Alexa Dufraisse, a dendroanthropologist, suggested that studying this nearly 1,000-year-old wood of the now-gutted attic of Notre Dame could give us insight into historical weather patterns, which could in turn teach us about modern climate change. She told Science News that this study could not have been undertaken had the fire not occurred.
Okay well the link is just to a blog post about Notre Dame but the author, Kevin Drum, doesn’t think the spire should be reconstructed, and describes the old spire as ‘ugly’ amongst some other words.
Science News reports that archaeologists are among the more than 200 researchers in the Association of Scientists in Service of the Restoration of Notre Dame of Paris, France’s National Center of Scientific Research (CNRS), and the French Ministry of Culture who will examine the twelfth-century cathedral damaged by fire.
There’s little documentation of the building process of Notre Dame, which began in 1163 and continued for about 200 years. Olivier de Châlus has devoted himself to teasing out the unwritten rules of construction — how builders decided the size of columns or the height of flying buttresses, for example. He notes that builders lifted 100-kilogram stones more than 60 meters off the ground without the benefits of modern technology. Exactly how this was accomplished has been lost to time, he says.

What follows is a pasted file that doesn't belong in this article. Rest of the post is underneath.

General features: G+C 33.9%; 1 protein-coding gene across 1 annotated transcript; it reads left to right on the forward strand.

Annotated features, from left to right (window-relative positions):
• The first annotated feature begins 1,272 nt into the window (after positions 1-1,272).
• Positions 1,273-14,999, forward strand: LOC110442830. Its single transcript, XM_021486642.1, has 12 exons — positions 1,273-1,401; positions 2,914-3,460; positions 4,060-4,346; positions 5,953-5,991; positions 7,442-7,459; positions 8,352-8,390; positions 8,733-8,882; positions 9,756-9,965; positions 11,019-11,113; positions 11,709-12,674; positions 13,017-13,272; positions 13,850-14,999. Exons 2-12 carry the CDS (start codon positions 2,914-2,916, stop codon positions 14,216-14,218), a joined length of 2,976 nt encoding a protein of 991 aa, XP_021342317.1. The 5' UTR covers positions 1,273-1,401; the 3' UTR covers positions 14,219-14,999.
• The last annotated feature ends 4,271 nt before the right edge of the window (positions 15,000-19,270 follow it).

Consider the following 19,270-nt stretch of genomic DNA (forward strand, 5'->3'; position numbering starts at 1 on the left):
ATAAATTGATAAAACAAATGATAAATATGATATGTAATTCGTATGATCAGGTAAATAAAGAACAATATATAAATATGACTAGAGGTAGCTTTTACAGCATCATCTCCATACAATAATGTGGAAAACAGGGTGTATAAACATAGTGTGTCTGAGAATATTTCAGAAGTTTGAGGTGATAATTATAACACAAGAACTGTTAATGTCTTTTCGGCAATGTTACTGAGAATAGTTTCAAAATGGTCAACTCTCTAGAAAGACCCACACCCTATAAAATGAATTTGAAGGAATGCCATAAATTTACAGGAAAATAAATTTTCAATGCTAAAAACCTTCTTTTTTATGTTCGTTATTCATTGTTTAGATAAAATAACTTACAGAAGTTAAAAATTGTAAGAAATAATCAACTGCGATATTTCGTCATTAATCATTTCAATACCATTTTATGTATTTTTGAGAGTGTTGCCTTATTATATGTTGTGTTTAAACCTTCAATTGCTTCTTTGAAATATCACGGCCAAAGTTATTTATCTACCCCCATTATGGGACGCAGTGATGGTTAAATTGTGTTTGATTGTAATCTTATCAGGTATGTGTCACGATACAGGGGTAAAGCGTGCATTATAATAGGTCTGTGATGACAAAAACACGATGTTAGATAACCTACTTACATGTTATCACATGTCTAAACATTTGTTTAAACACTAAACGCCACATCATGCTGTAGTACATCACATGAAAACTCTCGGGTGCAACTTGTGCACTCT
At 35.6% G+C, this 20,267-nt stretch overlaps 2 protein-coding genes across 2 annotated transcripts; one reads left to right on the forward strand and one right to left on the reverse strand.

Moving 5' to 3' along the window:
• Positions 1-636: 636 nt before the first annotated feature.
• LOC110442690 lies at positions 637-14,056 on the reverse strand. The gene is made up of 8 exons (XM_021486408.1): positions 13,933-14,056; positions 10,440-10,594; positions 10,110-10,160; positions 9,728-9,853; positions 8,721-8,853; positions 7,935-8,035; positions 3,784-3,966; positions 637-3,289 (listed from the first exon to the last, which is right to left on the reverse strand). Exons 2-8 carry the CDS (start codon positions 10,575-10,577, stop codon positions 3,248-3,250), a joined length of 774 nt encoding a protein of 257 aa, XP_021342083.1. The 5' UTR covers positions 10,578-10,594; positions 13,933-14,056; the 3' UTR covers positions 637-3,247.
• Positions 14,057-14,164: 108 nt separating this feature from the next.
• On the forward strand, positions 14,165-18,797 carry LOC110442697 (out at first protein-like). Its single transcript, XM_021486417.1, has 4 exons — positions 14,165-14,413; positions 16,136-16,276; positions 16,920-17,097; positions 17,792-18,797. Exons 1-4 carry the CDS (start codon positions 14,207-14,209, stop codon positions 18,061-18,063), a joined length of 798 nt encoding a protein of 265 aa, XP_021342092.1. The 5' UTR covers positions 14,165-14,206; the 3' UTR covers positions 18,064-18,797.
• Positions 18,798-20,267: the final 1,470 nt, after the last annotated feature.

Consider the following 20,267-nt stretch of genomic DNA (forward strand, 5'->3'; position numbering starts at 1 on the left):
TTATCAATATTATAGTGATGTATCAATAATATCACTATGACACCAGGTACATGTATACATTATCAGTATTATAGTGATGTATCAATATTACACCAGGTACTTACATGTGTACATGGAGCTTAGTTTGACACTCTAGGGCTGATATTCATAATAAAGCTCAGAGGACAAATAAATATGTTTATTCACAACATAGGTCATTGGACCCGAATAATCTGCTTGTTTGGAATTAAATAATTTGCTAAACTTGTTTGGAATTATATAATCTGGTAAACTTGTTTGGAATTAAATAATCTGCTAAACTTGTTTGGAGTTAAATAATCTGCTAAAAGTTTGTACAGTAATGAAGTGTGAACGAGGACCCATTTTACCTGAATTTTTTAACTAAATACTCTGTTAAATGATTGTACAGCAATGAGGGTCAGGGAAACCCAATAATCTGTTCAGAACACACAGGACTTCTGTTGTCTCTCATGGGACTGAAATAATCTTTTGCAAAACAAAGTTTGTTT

As architects, builders and historians begin the process of rebuilding Notre Dame, Brian Katz, an acoustics researcher at CNRS, the Centre National de la Recherche Scientifique, and Sorbonne University in Paris, is on a mission to help restore the building’s sonic signature.
Eric Wirth, vice president of the Guild of French Architects, declared that it would be a grave mistake to rebuild the roof in anything but same wood used in its original construction. He noted its natural fire resistance. “Notre Dame has been there for 800 years. If the structure had been made of steel, there would be no cathedral to speak of today,” he said. In a fire, “iron holds for half an hour, an hour, and then writhes, pulls on the walls and collapses everything.”
Scientists with the French national research organization CNRS are embarking on a multimillion-euro effort to study the 850-year-old building and its materials with the goal of illuminating how it was constructed.
The simple answer is that we don’t know yet.
The news comes two months after the Archbishop of Paris, Monsignor Michel Aupetit, announced that a final evaluation of the damage would be concluded in Spring 2020. “We will have to encircle the scaffolding, then put a second scaffolding over it,” he said. “From this new scaffolding, workers will descend by rope and cut it bit by bit into small pieces and this will take a long time.”
The Notre Dame Cathedral is at risk of collapse, according to the army general tasked with overseeing its restoration. General Jean-Louis Georgelin said the cathedral is “not saved yet” as work begins to repair the structure
The rector of Notre Dame Cathedral, Patrick Chauvet, says the Paris landmark is still so fragile that there’s a “50% chance” the structure might not be saved, because scaffolding installed before this year’s fire is threatening the vaults of the Gothic monument.